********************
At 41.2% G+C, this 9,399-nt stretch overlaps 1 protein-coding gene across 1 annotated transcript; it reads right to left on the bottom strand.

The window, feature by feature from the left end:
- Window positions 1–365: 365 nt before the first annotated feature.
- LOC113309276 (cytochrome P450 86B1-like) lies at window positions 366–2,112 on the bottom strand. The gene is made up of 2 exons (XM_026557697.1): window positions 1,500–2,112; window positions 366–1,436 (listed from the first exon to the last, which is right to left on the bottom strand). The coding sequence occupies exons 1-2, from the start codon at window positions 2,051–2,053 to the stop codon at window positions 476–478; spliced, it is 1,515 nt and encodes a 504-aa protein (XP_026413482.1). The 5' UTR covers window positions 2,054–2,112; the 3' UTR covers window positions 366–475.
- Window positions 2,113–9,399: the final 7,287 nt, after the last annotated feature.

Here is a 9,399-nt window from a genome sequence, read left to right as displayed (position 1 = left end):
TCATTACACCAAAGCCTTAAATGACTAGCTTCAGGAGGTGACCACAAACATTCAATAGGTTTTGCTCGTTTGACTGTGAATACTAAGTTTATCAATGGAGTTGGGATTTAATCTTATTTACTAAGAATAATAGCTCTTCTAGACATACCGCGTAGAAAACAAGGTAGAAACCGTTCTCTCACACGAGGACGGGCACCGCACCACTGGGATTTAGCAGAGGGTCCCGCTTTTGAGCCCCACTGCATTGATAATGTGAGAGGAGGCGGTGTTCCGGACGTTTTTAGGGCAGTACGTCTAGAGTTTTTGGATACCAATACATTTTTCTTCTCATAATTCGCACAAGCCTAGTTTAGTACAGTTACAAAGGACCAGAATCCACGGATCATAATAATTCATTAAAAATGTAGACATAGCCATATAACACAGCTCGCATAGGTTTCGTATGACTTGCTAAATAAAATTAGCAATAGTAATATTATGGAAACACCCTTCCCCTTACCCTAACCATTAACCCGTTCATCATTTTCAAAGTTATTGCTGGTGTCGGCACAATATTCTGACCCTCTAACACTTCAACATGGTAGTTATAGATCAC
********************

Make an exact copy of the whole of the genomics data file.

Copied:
At 41.2% G+C, this 9,399-nt stretch overlaps 1 protein-coding gene across 1 annotated transcript; it reads right to left on the bottom strand.

The window, feature by feature from the left end:
- Window positions 1–365: 365 nt before the first annotated feature.
- LOC113309276 (cytochrome P450 86B1-like) lies at window positions 366–2,112 on the bottom strand. The gene is made up of 2 exons (XM_026557697.1): window positions 1,500–2,112; window positions 366–1,436 (listed from the first exon to the last, which is right to left on the bottom strand). The coding sequence occupies exons 1-2, from the start codon at window positions 2,051–2,053 to the stop codon at window positions 476–478; spliced, it is 1,515 nt and encodes a 504-aa protein (XP_026413482.1). The 5' UTR covers window positions 2,054–2,112; the 3' UTR covers window positions 366–475.
- Window positions 2,113–9,399: the final 7,287 nt, after the last annotated feature.

Here is a 9,399-nt window from a genome sequence, read left to right as displayed (position 1 = left end):
TCATTACACCAAAGCCTTAAATGACTAGCTTCAGGAGGTGACCACAAACATTCAATAGGTTTTGCTCGTTTGACTGTGAATACTAAGTTTATCAATGGAGTTGGGATTTAATCTTATTTACTAAGAATAATAGCTCTTCTAGACATACCGCGTAGAAAACAAGGTAGAAACCGTTCTCTCACACGAGGACGGGCACCGCACCACTGGGATTTAGCAGAGGGTCCCGCTTTTGAGCCCCACTGCATTGATAATGTGAGAGGAGGCGGTGTTCCGGACGTTTTTAGGGCAGTACGTCTAGAGTTTTTGGATACCAATACATTTTTCTTCTCATAATTCGCACAAGCCTAGTTTAGTACAGTTACAAAGGACCAGAATCCACGGATCATAATAATTCATTAAAAATGTAGACATAGCCATATAACACAGCTCGCATAGGTTTCGTATGACTTGCTAAATAAAATTAGCAATAGTAATATTATGGAAACACCCTTCCCCTTACCCTAACCATTAACCCGTTCATCATTTTCAAAGTTATTGCTGGTGTCGGCACAATATTCTGACCCTCTAACACTTCAACATGGTAGTTATAGATCAC